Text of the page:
From the #1 New York Times bestselling author of the smash bestseller Orphan Train, a stunning and atmospheric novel of friendship, passion, and art, inspired by Andrew Wyeth's mysterious and iconic painting Christina's World.
"Later he told me that he'd been afraid to show me the painting. He thought I wouldn't like the way he portrayed me: dragging myself across the field, fingers clutching dirt, my legs twisted behind. The arid moonscape of wheatgrass and timothy. That dilapidated house in the distance, looming up like a secret that won't stay hidden."
To Christina Olson, the entire world was her family's remote farm in the small coastal town of Cushing, Maine. Born in the home her family had lived in for generations, and increasingly incapacitated by illness, Christina seemed destined for a small life. Instead, for more than twenty years, she was host and inspiration for the artist Andrew Wyeth, and became the subject of one of the best known American paintings of the twentieth century.
As she did in her beloved smash bestseller Orphan Train, Christina Baker Kline interweaves fact and fiction in a powerful novel that illuminates a little-known part of America's history. Bringing into focus the flesh-and-blood woman behind the portrait, she vividly imagines the life of a woman with a complicated relationship to her family and her past, and a special bond with one of our greatest modern artists.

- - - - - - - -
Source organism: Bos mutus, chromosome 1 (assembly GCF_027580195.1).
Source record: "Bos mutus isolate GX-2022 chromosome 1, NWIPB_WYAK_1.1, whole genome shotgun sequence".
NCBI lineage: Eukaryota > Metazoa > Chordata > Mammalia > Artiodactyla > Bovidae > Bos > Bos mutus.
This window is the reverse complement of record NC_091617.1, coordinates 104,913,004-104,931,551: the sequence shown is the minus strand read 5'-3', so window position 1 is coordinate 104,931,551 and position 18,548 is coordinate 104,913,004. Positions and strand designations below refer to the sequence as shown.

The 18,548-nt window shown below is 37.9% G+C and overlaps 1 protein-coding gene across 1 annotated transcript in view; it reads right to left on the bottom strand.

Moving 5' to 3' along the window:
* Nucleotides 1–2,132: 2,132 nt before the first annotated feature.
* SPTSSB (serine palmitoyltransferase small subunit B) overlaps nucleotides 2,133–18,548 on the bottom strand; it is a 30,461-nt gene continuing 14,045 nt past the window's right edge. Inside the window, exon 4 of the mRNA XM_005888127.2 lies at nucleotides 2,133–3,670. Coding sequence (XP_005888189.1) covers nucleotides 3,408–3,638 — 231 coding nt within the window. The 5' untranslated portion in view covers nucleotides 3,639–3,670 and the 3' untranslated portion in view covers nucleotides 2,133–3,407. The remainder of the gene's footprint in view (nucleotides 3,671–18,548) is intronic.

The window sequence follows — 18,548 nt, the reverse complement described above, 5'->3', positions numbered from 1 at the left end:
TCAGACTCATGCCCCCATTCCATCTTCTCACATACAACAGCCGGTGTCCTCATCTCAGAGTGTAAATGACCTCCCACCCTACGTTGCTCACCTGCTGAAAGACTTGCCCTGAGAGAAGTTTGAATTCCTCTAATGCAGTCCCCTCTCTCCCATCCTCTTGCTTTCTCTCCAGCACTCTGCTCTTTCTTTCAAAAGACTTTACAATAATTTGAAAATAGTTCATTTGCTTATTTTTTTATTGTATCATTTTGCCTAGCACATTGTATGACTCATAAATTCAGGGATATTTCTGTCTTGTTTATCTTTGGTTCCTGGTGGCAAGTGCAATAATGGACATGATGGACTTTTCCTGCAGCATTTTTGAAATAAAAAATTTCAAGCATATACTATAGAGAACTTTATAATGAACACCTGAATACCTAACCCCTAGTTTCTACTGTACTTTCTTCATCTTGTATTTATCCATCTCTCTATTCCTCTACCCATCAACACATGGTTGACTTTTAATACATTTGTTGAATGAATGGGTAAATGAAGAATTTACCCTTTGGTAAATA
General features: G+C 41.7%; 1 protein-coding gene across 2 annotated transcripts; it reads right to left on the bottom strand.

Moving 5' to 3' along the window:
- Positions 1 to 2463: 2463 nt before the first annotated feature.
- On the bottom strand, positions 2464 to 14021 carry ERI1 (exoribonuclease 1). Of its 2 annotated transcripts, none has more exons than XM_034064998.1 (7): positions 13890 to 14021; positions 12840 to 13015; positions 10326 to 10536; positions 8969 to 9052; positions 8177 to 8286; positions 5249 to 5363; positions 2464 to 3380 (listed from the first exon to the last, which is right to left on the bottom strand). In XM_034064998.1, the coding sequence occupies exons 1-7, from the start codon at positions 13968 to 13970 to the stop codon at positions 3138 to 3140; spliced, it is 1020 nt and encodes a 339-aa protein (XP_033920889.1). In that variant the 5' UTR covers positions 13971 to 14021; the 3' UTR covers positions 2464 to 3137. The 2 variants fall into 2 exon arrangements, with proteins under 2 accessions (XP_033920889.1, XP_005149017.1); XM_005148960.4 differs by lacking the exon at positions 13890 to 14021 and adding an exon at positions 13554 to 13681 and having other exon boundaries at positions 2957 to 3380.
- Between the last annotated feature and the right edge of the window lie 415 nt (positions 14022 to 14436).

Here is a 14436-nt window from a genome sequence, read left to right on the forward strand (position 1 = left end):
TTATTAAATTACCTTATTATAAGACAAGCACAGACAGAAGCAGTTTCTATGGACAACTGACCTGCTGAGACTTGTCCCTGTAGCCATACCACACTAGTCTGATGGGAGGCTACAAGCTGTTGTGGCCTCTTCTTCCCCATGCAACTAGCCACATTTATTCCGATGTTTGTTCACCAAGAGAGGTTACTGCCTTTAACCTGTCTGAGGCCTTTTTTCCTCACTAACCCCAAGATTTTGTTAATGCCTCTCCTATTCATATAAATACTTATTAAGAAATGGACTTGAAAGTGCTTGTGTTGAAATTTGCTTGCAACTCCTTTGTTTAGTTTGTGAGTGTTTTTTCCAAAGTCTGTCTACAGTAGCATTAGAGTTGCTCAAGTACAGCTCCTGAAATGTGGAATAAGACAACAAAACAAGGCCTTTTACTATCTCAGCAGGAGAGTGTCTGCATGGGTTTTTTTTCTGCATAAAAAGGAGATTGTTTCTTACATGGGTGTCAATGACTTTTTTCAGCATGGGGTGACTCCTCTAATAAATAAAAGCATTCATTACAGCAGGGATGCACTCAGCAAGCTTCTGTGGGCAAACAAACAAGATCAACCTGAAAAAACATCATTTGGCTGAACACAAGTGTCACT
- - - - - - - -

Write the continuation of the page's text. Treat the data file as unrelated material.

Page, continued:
Told in evocative and lucid prose, A Piece of the World is a story about the burdens and blessings of family history, and how artist and muse can come together to forge a new and timeless legacy.
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by Christina Schwarz
by Caroline Anderson
by Christina Baker Kline
by Suzy Kline
"Polly Stone's first great choice in performing this lovely audiobook is to not attempt a Downeast accent for Christina Olsen, which would have made her humanity less universal, and which no one gets right anyway. Christina is the model for the woman in the field in Andrew Wyeth's famous painting CHRISTINA'S WORLD. In telling a story of her, Kline runs a huge risk because it's the wondering who Christina is and what she is feeling that gives the picture its power. Making her specific might have destroyed our connection to her, but, instead, amazingly, Kline paints a Christina just as evocative and memorable as Wyeth's. Stone does the best possible thing in her performance; she becomes invisible, letting this remarkably imagined Christina live and shine. B.G. © AudioFile 2017, Portland, Maine"
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